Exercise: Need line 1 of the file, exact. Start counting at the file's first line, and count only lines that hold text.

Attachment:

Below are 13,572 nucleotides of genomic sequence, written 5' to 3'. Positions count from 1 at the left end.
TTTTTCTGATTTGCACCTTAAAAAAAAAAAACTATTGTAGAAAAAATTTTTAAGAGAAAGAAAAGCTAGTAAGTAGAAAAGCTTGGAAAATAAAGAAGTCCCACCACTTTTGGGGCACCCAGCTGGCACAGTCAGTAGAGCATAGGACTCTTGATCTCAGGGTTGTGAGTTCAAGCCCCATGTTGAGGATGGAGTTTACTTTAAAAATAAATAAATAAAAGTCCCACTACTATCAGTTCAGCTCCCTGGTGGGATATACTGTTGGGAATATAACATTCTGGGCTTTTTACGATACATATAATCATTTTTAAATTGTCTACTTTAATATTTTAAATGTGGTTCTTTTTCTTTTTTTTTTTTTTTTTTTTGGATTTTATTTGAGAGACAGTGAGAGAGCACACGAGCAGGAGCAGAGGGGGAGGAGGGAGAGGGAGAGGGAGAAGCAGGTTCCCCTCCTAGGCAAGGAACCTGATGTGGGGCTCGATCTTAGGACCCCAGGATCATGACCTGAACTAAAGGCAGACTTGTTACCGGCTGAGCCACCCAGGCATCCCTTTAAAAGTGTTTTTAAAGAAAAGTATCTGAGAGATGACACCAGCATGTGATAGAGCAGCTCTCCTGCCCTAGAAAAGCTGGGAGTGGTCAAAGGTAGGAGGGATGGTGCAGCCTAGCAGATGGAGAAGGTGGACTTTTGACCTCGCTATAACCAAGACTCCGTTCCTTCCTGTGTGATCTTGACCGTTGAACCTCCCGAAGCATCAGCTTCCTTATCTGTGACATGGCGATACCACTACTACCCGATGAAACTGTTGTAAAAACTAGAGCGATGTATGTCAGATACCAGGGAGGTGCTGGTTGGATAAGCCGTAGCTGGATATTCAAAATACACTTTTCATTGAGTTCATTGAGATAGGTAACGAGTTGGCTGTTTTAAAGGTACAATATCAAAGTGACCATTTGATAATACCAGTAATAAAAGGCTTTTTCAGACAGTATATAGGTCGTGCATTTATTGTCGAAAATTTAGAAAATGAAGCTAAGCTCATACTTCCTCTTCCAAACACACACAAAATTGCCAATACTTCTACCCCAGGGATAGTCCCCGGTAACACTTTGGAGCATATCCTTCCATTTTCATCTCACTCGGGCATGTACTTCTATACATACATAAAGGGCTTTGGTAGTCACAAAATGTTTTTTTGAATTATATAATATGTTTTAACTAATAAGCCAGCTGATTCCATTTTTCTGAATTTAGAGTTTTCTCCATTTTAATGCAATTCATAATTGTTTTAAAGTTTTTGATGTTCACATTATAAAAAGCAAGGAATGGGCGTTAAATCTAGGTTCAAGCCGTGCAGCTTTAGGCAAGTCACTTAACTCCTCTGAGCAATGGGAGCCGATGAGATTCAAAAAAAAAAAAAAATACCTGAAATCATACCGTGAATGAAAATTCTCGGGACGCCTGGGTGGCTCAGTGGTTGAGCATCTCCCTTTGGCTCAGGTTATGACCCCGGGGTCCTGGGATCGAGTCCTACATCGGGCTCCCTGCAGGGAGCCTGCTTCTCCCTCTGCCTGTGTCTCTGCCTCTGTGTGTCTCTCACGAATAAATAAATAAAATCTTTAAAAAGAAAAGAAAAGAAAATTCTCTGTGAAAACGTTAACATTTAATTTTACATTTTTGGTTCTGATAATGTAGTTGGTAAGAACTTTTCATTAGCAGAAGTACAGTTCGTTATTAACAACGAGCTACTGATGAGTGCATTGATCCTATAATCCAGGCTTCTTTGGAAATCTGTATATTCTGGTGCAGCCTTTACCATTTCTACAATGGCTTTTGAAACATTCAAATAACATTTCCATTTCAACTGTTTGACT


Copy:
Below are 13,572 nucleotides of genomic sequence, written 5' to 3'. Positions count from 1 at the left end.